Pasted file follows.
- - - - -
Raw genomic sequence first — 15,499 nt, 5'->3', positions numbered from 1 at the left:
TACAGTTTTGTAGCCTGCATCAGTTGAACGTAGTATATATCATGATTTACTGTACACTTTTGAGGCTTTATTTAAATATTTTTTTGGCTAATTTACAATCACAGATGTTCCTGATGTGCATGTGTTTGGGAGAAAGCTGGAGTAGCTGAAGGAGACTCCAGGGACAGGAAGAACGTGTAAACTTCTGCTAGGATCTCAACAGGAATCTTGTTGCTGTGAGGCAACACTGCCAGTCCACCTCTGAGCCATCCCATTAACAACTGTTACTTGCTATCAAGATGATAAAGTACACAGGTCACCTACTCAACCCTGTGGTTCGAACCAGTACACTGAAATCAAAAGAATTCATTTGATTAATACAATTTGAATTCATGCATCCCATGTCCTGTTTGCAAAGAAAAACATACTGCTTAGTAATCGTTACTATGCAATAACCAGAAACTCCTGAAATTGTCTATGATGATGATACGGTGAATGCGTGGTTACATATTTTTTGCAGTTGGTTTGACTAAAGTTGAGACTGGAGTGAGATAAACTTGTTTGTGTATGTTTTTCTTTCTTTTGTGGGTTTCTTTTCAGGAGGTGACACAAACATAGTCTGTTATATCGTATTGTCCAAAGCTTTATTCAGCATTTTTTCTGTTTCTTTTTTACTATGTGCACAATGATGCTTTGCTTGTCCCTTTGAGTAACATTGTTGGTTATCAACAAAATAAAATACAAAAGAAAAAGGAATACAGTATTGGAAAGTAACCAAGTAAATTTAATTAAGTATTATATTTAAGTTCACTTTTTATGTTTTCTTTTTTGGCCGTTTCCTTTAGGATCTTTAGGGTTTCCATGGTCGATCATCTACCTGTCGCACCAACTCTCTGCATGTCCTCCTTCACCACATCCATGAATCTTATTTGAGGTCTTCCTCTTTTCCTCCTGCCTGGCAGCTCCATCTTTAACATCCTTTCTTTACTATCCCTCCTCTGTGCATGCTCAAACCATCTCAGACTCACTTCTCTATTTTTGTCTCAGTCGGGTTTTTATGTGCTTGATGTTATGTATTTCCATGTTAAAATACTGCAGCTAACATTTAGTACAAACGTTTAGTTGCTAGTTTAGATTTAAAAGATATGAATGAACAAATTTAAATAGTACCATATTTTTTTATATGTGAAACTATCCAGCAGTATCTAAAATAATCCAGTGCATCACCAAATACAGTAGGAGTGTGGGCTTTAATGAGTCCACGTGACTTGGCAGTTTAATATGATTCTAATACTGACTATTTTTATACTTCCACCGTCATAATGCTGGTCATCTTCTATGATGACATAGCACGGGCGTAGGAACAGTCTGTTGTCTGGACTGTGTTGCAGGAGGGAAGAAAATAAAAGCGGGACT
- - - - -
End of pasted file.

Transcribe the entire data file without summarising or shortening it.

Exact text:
Raw genomic sequence first — 15,499 nt, 5'->3', positions numbered from 1 at the left:
TACAGTTTTGTAGCCTGCATCAGTTGAACGTAGTATATATCATGATTTACTGTACACTTTTGAGGCTTTATTTAAATATTTTTTTGGCTAATTTACAATCACAGATGTTCCTGATGTGCATGTGTTTGGGAGAAAGCTGGAGTAGCTGAAGGAGACTCCAGGGACAGGAAGAACGTGTAAACTTCTGCTAGGATCTCAACAGGAATCTTGTTGCTGTGAGGCAACACTGCCAGTCCACCTCTGAGCCATCCCATTAACAACTGTTACTTGCTATCAAGATGATAAAGTACACAGGTCACCTACTCAACCCTGTGGTTCGAACCAGTACACTGAAATCAAAAGAATTCATTTGATTAATACAATTTGAATTCATGCATCCCATGTCCTGTTTGCAAAGAAAAACATACTGCTTAGTAATCGTTACTATGCAATAACCAGAAACTCCTGAAATTGTCTATGATGATGATACGGTGAATGCGTGGTTACATATTTTTTGCAGTTGGTTTGACTAAAGTTGAGACTGGAGTGAGATAAACTTGTTTGTGTATGTTTTTCTTTCTTTTGTGGGTTTCTTTTCAGGAGGTGACACAAACATAGTCTGTTATATCGTATTGTCCAAAGCTTTATTCAGCATTTTTTCTGTTTCTTTTTTACTATGTGCACAATGATGCTTTGCTTGTCCCTTTGAGTAACATTGTTGGTTATCAACAAAATAAAATACAAAAGAAAAAGGAATACAGTATTGGAAAGTAACCAAGTAAATTTAATTAAGTATTATATTTAAGTTCACTTTTTATGTTTTCTTTTTTGGCCGTTTCCTTTAGGATCTTTAGGGTTTCCATGGTCGATCATCTACCTGTCGCACCAACTCTCTGCATGTCCTCCTTCACCACATCCATGAATCTTATTTGAGGTCTTCCTCTTTTCCTCCTGCCTGGCAGCTCCATCTTTAACATCCTTTCTTTACTATCCCTCCTCTGTGCATGCTCAAACCATCTCAGACTCACTTCTCTATTTTTGTCTCAGTCGGGTTTTTATGTGCTTGATGTTATGTATTTCCATGTTAAAATACTGCAGCTAACATTTAGTACAAACGTTTAGTTGCTAGTTTAGATTTAAAAGATATGAATGAACAAATTTAAATAGTACCATATTTTTTTATATGTGAAACTATCCAGCAGTATCTAAAATAATCCAGTGCATCACCAAATACAGTAGGAGTGTGGGCTTTAATGAGTCCACGTGACTTGGCAGTTTAATATGATTCTAATACTGACTATTTTTATACTTCCACCGTCATAATGCTGGTCATCTTCTATGATGACATAGCACGGGCGTAGGAACAGTCTGTTGTCTGGACTGTGTTGCAGGAGGGAAGAAAATAAAAGCGGGACT